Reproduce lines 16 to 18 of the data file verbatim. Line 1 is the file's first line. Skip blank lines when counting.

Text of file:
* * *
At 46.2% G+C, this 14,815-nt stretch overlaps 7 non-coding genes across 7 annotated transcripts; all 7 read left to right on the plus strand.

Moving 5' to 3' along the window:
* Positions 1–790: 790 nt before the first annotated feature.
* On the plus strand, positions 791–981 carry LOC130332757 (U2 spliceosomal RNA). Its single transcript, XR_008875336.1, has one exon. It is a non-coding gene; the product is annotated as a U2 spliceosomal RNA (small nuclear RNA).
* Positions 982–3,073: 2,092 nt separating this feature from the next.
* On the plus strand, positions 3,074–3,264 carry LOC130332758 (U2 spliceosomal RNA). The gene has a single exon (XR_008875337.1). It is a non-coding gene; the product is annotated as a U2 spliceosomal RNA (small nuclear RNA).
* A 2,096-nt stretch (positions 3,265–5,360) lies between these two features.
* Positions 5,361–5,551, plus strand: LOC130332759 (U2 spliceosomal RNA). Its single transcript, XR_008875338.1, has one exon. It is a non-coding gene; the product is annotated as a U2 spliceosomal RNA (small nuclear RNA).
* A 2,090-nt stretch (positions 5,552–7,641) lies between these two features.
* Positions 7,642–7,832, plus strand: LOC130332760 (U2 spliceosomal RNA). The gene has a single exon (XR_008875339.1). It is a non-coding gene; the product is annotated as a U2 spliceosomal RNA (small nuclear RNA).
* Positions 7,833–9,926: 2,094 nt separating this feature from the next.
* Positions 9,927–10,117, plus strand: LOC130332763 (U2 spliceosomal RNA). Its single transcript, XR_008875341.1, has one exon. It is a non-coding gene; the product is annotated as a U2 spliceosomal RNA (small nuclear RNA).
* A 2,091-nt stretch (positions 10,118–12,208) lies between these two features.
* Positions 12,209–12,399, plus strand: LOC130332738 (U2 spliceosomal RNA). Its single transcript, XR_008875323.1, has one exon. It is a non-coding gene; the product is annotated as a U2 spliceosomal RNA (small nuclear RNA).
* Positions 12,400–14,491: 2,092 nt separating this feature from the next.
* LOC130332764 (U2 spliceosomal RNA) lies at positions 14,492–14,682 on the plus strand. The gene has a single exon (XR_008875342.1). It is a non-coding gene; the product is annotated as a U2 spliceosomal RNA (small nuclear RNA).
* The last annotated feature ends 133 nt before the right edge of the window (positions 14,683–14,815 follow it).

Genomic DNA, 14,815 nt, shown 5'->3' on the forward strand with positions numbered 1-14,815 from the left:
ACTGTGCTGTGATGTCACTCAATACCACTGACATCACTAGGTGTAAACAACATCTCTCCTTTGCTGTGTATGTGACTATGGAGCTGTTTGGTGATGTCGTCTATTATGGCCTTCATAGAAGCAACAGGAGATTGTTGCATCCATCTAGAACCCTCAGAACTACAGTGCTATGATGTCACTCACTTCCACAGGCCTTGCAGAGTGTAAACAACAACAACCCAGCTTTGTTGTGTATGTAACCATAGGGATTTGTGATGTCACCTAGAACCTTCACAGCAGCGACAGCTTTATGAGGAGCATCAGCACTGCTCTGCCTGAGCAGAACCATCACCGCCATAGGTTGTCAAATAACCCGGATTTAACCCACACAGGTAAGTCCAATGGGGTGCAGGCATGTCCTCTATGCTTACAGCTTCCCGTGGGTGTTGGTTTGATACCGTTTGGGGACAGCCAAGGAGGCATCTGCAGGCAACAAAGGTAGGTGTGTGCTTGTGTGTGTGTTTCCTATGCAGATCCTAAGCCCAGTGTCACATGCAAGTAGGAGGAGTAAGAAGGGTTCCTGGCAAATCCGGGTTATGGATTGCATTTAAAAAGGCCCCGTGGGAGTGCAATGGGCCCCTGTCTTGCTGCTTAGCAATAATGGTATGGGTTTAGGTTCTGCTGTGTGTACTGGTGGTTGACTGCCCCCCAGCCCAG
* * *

* LOC130332764 (U2 spliceosomal RNA) lies at positions 14,492–14,682 on the plus strand. The gene has a single exon (XR_008875342.1). It is a non-coding gene; the product is annotated as a U2 spliceosomal RNA (small nuclear RNA).
* The last annotated feature ends 133 nt before the right edge of the window (positions 14,683–14,815 follow it).

Genomic DNA, 14,815 nt, shown 5'->3' on the forward strand with positions numbered 1-14,815 from the left: